It can get pretty hot in Bologna in June, particularly inside the cinemas. A perennial complaint in previous editions of Il Cinema Ritrovato was the sweltering and suffocating atmosphere in the Arlecchino and Jolly cinemas, where the most eagerly anticipated screenings tend to take place, and which are often oversubscribed, with every seat taken and attendees sitting in the aisles. I remember feeling rather light-headed during a packed screening of Vertigo on a rare Technicolor print, or emerging from Trouble in Paradise last year drenched in sweat and gasping for air – hardly the customary response to the Lubitsch touch. So this year's festival began on a high note, with an announcement before John Ford's The Brat that the cinemas were now equipped with air conditioning. In fact, I found myself suffering from a slight chill in some screenings this year, but it really would be churlish to complain.

The Brat was the opening film in the William Fox strand, curated by Dave Kehr at MoMA and scheduled to continue at next year's festival. The programme was a mixed bag of pre-Code pictures, some of them undeniably being minor films from major directors, but still possessing certain charms. The Brat won't trouble anyone's list of their favourite John Ford films, but it's beautifully photographed and very funny, with a couple of inspired comic sequences, and I loved Sally O'Neil's wide-eyed and squeaky-voiced performance. It's a shame her film career petered out just a few years later. Raoul Walsh's Women of All Nations similarly isn't anything like the director's finest hour, and in fact many audience members could be heard tut-tutting at its sexist and racist gags, but I have to admit that the sequence in which El Brendel tried to hide a monkey in his pants almost made me choke with laughter, and on that basis alone I am prepared to declare this film a rousing success.
More consistent laughs could be found in Bachelor's Affairs, a sprightly comedy in which Adolph Menjou marries a gold-digger half his age and finds it impossible to keep up with her. It's a lot of fun, beautifully played by every actor, and it gets the job done in 64 minutes – the joys of pre-Code cinema! Other films in this strand might have taken a look at Bachelor's Affairs and learned a few lessons about tight pacing. Now I'll Tell is built around a tremendous performance from Spencer Tracy, who plays an incorrigible gambler and liar, but it seems to run out of steam in the final twenty minutes, limping to its conclusion when the build-up had promised so much more. At least it fares better than 6 Days to Live, however. The title seems to promise knife-edge tension, but this sluggish thriller only comes to life during the surreal sci-fi section in the middle of the picture, when a recently assassinated politician is reanimated in the hopes that he can identify his murderer. There's so much potential in the wacky premise but the film squanders most of it, proving to be a slog even with a 72-minute running time.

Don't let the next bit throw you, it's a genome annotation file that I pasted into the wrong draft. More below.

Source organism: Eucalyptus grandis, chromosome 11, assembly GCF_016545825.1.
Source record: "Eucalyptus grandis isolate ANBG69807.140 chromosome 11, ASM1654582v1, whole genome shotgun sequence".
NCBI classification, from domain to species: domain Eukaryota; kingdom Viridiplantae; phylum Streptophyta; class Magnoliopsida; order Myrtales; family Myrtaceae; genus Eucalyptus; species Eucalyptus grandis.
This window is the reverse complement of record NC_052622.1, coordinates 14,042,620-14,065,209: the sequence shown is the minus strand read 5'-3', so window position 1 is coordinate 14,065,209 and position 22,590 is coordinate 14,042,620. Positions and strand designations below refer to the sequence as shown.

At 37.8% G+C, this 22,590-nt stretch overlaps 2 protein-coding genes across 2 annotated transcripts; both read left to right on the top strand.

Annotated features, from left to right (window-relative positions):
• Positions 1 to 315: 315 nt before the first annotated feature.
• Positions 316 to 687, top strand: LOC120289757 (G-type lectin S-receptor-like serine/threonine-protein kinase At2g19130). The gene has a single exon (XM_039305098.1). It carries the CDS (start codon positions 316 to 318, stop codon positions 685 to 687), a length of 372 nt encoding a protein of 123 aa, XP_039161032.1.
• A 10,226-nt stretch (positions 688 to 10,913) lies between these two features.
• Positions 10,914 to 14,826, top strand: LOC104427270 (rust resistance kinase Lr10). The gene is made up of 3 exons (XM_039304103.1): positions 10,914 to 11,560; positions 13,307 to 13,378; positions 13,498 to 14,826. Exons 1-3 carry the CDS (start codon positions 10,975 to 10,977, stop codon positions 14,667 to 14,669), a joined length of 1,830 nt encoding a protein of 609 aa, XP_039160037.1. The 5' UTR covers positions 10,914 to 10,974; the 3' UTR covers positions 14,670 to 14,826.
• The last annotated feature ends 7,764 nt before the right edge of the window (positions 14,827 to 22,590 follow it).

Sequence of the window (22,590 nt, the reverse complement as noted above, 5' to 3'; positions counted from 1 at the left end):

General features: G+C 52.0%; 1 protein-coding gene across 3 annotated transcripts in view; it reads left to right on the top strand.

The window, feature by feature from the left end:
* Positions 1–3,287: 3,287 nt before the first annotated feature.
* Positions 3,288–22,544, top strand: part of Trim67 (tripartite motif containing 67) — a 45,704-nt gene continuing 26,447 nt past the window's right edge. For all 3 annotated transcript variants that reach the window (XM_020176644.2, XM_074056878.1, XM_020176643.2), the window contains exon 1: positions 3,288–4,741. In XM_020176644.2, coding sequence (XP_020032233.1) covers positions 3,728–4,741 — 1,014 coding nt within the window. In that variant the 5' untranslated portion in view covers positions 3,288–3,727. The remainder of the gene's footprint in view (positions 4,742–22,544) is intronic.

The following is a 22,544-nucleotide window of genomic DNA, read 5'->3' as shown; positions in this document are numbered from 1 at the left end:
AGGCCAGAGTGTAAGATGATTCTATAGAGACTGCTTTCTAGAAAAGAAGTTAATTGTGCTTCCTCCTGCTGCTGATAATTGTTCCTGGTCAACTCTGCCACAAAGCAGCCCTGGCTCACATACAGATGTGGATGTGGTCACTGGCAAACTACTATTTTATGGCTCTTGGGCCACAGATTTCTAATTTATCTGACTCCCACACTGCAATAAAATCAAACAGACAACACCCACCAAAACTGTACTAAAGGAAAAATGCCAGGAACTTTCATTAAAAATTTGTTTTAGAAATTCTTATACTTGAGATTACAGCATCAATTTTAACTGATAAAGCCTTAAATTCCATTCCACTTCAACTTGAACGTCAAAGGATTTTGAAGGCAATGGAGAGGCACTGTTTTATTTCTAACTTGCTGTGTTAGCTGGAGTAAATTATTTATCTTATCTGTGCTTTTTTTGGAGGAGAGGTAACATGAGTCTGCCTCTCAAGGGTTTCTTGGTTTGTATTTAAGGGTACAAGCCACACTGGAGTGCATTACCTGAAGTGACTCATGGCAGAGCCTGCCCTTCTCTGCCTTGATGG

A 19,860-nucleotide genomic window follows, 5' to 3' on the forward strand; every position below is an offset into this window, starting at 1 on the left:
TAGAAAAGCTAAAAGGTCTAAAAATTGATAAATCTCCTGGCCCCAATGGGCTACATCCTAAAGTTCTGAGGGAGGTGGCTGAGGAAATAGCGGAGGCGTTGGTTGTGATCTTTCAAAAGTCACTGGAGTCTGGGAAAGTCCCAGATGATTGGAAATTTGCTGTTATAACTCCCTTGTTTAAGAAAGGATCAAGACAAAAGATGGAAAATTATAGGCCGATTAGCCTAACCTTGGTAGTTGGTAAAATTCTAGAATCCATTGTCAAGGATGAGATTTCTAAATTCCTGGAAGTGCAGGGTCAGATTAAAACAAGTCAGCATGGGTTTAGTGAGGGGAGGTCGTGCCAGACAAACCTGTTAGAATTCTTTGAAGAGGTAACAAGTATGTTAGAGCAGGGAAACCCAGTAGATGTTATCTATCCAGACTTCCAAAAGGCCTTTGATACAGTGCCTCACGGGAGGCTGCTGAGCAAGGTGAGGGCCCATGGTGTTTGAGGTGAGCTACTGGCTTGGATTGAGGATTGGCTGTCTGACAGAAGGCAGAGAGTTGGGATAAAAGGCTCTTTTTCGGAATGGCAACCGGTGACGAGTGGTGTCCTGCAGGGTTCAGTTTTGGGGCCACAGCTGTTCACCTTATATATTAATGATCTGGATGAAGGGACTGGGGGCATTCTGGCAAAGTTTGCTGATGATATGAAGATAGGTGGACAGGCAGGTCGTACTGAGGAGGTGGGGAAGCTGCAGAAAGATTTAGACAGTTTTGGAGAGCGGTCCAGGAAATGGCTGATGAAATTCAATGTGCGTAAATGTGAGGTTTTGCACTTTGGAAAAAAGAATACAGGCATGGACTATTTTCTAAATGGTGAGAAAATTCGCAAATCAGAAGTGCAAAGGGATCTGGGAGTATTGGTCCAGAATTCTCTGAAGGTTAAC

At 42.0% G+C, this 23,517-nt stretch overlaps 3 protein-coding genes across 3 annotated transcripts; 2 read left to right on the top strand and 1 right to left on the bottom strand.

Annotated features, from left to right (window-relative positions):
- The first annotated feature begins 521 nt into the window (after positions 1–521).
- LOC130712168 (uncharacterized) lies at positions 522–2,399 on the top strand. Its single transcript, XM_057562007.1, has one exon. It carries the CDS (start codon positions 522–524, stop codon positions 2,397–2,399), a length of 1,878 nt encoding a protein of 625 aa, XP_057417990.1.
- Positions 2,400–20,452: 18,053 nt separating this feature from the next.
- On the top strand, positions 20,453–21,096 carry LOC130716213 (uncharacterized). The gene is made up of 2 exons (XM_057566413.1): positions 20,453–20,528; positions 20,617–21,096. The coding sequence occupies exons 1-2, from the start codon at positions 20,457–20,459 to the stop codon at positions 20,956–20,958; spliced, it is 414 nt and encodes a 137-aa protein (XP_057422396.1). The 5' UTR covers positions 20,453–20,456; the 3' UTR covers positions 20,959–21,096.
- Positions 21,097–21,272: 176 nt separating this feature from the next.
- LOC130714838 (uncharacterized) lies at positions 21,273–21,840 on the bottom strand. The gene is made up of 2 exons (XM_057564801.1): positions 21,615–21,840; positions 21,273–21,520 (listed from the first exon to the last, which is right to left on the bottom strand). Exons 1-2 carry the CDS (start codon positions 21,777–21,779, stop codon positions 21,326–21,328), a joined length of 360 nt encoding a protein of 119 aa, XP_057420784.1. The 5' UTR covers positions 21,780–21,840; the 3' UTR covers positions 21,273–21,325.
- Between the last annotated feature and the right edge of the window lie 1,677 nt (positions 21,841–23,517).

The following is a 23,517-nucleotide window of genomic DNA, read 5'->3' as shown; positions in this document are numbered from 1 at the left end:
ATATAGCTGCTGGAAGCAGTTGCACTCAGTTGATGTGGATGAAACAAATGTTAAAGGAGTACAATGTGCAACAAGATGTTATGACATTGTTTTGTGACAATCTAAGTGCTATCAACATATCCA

The Jolly cinema, where the Fox films were shown, was usually my first port of call in the morning, and it was also where one of this year's major director retrospectives was held. Going into the festival I'd seen about half a dozen films by John M. Stahl and admired or loved them all. Now I’ve seen twice as many, I’m starting to wonder if the man ever put a foot wrong. The Bologna programme had a couple of his lesser-known features, like the solid WWII propaganda film Immortal Sergeant and the amusing farce Holy Matrimony, but of course Stahl is at his best working in melodrama mode. When Tomorrow Comes (one of three Stahl films later remade by Douglas Sirk) is a beautifully crafted love story, following Irene Dunne and Charles Boyer as their romance develops in bustling New York locales – a diner, a union meeting, a sidewalk – and then forcing them to spend a night together as they take shelter from a raging storm. The film won an Oscar for its atmospheric sound design, but the moment that really pierces the heart is one of the film’s quietest, as the two leads sit together and acknowledge that they must go their separate ways. The final close-up on Dunne as Boyer walks away is perfection.
When Tomorrow Comes is a near-masterpiece, but might Seed be even better? It certainly felt like the greater revelation; more measured and thoughtful in its approach to tricky material, and with an even greater emotional punch in the final moments. Made in 1931, Seed stars Stahl’s favourite cad John Boles as a man who gave up his dreams of being an author and instead dedicated himself to a humdrum life as a clerk in support of his wife (Lois Wilson) and their five children. When he meets a glamorous old flame (Genevieve Tobin) who rekindles his writing urge, Wilson begins to suspect that she is losing her husband, both to his ambitions and to the other woman in his life. In contrast to the more heightened style of Sirk, Stahl’s films are stylistically restrained, constructed through simple two-shots and close-ups that are charged with emotion. He frequently lets the camera rest on Lois Wilson’s face, which betrays all of her character’s desires and fears as she watches her family fall apart in front of her, and the climactic ten minutes had me weeping. Seed is one of the great films about maternal love and sacrifice, and it ends on a wonderful, unexpected note of female solidarity.